Whenever the heavens conspire to provide these fungi-friendly conditions, Erin must move fast. If she doesn’t get out there and forage under the roots and tree canopies, searching for that tell-tale flash of French-vanilla color, then the wild pigs—or, sadly, poachers—are likely to beat her to the punch. Sometimes, she traps a smaller pig and roasts it up for supper (the really big pigs, although destructive, are far too gamy to make good eating). Every April, Erin buys a few piglets from a local farmer, and they cavort in bliss and freedom on her canyon ranchette. (That is, until the day—usually about 90 later—that she carts them up to Paso Meats, a bespoke slaughterhouse in Paso Robles. I yearn to live close enough to share the cost and upbringing of one of these swine someday.)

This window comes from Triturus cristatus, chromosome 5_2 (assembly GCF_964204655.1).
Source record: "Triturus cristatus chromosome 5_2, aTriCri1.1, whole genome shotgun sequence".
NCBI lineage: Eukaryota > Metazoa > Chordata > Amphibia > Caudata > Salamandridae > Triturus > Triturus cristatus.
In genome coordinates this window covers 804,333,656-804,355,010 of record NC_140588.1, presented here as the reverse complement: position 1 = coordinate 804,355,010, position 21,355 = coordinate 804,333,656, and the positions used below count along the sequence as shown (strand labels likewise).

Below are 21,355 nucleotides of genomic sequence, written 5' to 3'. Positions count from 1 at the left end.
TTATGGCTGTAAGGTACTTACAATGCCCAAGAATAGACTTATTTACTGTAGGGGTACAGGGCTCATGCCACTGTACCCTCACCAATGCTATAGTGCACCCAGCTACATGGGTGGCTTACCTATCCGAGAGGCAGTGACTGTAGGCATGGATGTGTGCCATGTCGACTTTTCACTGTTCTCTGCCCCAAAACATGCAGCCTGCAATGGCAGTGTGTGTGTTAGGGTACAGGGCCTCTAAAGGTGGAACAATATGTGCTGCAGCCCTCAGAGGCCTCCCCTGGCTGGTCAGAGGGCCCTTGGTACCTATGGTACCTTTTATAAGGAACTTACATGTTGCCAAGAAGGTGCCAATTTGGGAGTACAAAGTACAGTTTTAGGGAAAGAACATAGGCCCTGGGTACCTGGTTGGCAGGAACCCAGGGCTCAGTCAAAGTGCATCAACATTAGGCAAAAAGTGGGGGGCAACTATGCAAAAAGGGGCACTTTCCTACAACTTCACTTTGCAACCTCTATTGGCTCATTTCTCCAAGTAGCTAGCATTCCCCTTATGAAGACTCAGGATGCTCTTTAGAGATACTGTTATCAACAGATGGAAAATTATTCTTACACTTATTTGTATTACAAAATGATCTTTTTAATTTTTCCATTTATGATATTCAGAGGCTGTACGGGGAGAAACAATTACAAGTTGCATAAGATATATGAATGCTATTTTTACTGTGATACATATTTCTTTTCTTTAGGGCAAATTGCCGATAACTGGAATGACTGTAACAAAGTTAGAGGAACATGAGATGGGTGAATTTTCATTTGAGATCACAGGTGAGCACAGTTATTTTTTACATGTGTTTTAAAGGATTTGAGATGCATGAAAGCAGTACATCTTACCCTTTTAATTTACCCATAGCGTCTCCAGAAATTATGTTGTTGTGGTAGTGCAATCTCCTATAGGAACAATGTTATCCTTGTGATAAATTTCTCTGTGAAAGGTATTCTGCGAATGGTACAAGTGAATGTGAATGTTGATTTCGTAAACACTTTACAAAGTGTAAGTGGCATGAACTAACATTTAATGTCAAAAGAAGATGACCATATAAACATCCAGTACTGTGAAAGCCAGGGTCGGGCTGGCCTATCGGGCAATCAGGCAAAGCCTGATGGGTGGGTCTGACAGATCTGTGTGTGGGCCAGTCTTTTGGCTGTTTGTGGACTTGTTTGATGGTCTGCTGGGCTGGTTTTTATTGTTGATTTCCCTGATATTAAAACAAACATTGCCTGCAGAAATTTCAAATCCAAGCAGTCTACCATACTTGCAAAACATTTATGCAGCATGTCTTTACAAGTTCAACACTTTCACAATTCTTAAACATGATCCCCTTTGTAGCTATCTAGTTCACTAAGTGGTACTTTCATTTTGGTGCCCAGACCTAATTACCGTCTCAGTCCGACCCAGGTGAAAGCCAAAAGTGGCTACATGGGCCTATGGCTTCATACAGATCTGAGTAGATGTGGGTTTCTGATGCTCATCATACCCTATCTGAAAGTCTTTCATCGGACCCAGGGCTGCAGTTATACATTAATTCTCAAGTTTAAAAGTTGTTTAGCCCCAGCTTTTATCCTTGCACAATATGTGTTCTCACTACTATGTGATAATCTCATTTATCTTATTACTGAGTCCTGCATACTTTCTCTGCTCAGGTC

Faced with this plethora of potent shroomage, I leapt into action. C set to work gently brushing the leaf-mold from all sides of the fungi with a soft brush. (Just say “no” to washing—they soak up water like a sponge, and it never goes away. Besides, leaf mold is not exactly dirt.) Soon, he had batch number one of the haul ready to tumble.
First, I pulled out the three-day rustic red-wine short ribs leftover from New Year’s Eve. After I’d warmed and shredded the meat, I combined it with some of the attendant red wine reduction sauce and shards of precious chanterelles that had been butter braised until golden. I showered the mixture with a drift of flat-leaf parsley, stirred in a few minced anchovies and a little more cultured butter for good measure, then spooned the resulting ragout over rigatoni. That was night number one.